Sanparks have to try and avoid the same thing happening around all the other water points.  For the park to be sustainable into the future, they to mimic nature as closely as possible. For this reason the Park has a water gradient in place that has been around for a couple of years now. AENP’s imaginary river is represented by the line from Marion Baree via Spekboom, Hapoor, Rooidam, Ghwari, Woodlands, Nyathi and Domkrag, where large amounts of water are provided.

Grey RhebuckGrey Rhebuck

The remaining water holes in the park are there to meet the needs of the other species.  In this way elephants are forced to not homogenously use the landscape. In times when there are good rains elephants will be found across the park when all pans and dams have water. During drier periods, elephants move back to the main water sources, thus protecting the Colchester thicket from being over-browsed during dry periods. The water holes in the Colchester section are purposefully limited in number as well as the quantity of water available. 

The road heads into the north west for 5 km along a fairly flat section, where the final fork is reached. Keep to the right. Keep a look out for the old ox wagon on the side of the road along this section. Although this section of the route is rated Grade 1, it is peppered with ruts, washaways, sharp stones, several river crossings (usually dry) with steep entry and exit angles and some surprisingly sharp corners. Add hundreds of speed bumps and it becomes obvious that speed has to be kept below 25 kph by necessity - and it should also be remembered that is maximum speed limit throughout the park. This is so determined for your own safety as well as minimising the risk of running over any animals.

The track passes close to a watering hole which is easy to spot by its nearby windpump and for those with some time on their hands, makes for a good spot for game viewing. The last 4 km crosses over a large farm dam wall then heads  back into the west, towards the final kloof which includes a short,steep and twisty drive.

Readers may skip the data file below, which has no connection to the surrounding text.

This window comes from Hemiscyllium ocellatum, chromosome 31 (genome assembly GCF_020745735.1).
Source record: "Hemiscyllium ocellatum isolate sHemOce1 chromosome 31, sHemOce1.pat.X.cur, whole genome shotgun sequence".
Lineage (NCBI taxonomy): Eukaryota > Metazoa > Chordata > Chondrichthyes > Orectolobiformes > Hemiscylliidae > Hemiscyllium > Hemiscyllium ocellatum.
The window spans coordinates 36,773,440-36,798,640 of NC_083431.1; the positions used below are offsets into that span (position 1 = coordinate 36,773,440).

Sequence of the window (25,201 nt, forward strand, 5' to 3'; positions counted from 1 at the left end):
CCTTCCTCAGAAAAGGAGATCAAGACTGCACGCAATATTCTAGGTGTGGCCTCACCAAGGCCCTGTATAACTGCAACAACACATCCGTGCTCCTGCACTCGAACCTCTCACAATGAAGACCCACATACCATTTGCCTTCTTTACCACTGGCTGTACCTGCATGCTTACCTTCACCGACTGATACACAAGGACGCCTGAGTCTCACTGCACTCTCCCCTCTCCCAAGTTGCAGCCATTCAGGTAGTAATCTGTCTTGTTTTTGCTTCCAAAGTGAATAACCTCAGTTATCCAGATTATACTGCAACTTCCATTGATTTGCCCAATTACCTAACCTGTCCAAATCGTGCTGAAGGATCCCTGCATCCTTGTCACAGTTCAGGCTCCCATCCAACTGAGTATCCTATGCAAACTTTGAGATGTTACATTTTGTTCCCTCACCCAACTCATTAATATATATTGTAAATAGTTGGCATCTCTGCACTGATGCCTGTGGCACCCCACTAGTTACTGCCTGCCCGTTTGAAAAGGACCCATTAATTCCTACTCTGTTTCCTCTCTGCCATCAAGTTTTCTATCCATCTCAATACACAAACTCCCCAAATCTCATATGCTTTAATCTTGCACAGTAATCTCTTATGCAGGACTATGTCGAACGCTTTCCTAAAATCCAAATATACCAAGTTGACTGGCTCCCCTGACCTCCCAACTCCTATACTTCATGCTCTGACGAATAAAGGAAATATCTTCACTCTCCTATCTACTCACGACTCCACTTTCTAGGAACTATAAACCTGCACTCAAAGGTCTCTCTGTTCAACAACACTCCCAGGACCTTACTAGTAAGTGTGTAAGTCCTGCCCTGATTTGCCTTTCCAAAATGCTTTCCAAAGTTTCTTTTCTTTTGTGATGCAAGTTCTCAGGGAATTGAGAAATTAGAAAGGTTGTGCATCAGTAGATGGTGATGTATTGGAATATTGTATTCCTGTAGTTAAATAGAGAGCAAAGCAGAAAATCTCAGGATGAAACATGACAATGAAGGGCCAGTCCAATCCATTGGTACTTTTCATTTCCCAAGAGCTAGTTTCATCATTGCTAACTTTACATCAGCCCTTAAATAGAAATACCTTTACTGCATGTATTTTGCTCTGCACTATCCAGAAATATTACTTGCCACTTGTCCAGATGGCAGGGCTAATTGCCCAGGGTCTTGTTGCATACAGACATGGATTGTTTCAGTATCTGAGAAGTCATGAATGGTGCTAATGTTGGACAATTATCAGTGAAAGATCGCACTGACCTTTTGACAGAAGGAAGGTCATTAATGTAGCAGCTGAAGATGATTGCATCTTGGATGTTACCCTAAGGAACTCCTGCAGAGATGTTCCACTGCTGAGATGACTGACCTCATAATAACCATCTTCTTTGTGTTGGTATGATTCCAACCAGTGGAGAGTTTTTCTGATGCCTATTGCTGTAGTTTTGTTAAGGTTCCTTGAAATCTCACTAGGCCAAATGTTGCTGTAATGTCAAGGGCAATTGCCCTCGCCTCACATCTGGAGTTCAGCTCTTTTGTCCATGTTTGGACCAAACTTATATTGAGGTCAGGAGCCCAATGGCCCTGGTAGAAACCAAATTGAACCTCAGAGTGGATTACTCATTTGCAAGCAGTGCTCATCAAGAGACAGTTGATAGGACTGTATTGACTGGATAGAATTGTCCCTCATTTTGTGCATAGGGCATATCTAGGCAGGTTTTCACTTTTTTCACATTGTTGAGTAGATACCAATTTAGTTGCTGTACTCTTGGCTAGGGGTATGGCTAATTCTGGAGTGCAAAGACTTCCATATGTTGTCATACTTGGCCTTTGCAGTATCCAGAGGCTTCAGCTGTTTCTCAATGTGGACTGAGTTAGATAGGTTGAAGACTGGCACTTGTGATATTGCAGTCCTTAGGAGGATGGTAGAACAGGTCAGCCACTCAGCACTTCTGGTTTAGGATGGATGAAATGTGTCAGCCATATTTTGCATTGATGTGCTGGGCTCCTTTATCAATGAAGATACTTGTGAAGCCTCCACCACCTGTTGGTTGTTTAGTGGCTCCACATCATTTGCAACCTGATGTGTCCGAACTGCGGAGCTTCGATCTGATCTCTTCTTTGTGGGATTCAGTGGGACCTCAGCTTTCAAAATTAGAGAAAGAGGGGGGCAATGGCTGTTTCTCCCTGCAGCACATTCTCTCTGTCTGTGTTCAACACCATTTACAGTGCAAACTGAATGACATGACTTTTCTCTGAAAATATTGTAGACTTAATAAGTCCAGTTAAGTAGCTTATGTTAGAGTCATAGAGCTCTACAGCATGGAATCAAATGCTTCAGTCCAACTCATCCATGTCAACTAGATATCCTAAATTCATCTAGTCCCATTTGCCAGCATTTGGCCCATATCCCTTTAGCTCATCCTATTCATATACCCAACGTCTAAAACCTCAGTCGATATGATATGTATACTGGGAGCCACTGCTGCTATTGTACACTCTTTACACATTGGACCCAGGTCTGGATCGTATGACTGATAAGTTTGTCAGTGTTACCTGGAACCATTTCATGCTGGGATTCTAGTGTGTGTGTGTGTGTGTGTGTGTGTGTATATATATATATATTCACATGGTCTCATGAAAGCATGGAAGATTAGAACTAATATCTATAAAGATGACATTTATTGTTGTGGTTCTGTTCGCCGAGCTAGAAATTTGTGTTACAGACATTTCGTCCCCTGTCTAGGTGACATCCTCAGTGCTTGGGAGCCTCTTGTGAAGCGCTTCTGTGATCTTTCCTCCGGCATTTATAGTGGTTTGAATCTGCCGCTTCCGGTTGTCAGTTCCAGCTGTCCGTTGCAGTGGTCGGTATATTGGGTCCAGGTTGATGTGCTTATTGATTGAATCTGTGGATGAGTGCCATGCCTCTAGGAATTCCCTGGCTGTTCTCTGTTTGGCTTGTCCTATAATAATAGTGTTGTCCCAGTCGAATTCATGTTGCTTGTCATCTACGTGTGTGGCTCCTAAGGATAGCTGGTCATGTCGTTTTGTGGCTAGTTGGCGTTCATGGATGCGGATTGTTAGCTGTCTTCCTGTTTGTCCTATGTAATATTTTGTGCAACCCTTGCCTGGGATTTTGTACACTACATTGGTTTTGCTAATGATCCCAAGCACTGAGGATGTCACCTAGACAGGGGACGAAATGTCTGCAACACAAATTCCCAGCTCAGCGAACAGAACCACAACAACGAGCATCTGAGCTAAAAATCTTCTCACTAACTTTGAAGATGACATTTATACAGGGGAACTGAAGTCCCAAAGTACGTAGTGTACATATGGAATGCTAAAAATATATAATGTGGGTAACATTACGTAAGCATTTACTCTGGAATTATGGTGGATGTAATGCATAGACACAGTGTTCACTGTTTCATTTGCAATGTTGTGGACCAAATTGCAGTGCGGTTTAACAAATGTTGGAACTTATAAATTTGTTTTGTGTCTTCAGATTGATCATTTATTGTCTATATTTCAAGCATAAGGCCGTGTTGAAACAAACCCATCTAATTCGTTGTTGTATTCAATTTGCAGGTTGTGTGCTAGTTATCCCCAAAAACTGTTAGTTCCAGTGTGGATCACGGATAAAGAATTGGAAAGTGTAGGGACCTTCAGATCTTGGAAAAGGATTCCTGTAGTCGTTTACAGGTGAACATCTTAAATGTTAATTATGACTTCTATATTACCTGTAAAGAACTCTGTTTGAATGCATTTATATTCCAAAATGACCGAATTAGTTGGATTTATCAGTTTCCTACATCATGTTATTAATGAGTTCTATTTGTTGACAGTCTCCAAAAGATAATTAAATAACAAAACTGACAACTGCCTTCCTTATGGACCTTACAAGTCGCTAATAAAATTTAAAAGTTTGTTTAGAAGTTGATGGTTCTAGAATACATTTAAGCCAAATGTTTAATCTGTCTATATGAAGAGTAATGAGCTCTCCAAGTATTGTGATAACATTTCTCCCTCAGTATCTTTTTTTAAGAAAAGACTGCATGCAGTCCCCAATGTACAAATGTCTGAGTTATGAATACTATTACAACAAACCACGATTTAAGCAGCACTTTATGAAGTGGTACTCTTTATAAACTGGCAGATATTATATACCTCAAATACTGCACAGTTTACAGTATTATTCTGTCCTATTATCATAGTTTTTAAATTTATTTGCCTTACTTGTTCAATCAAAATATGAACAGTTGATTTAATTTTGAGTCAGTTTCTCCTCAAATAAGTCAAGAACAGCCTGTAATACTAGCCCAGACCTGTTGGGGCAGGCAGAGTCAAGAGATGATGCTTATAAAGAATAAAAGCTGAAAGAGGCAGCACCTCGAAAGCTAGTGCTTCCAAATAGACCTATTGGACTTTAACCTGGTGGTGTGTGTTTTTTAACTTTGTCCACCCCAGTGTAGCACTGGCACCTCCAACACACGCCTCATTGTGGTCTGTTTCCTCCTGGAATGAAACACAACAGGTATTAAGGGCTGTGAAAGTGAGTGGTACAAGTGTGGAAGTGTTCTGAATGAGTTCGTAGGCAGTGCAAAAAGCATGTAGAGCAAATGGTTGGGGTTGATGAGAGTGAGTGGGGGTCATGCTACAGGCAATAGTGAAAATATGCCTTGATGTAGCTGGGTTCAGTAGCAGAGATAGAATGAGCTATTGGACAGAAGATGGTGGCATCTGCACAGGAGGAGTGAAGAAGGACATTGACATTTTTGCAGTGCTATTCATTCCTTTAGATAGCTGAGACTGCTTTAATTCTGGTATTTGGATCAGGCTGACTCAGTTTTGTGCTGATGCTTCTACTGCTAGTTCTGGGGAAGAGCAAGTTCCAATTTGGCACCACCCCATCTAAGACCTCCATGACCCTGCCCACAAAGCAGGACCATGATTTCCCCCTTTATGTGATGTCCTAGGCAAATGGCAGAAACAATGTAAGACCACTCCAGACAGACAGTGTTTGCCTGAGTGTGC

Part 13 - 45th km to 47th. (Easy - Grade 1)

 

[Video cover photo: Trygve Roberts] 

Once the road enters the kloof, via a set of S-bends, the gradient kicks up sharply to 1:10, but this doesn't last long, after which the road tops out and levels off on a small ridge. There is a square stone structure about 1m high on the right hand side of the road to indicate you are very close to the end of the route. A short 500 m section brings you to a T-junction with the main gravel road that leads past the Darlington dam. Several options are available for traveling to your next destination, depending on where that is.

Darlington dam wallDarlington Dam / Photo: WikipediaTurning left will take you past the Darlington dam wall and the road heads north-west for a total of 45 km to join the tarred R75. A left turn at the tar will get you back to Kirkwood in short order on a good, fast road.  A right will take you to Jansenville.

The Addo National Park is in an on-going process of acquiring additional land and some of the sections you have driven through fall under that category. We highly recommend this route. It is not particularly difficult - probably no more than Grade 2/3 - but do not drive it if you dont have an entire day at your disposal. Take your time - have a picnic - stop for photographs - go for a walk - breathe in the clean country air - marvel at the variety of flora and fauna - relax and have a great trip!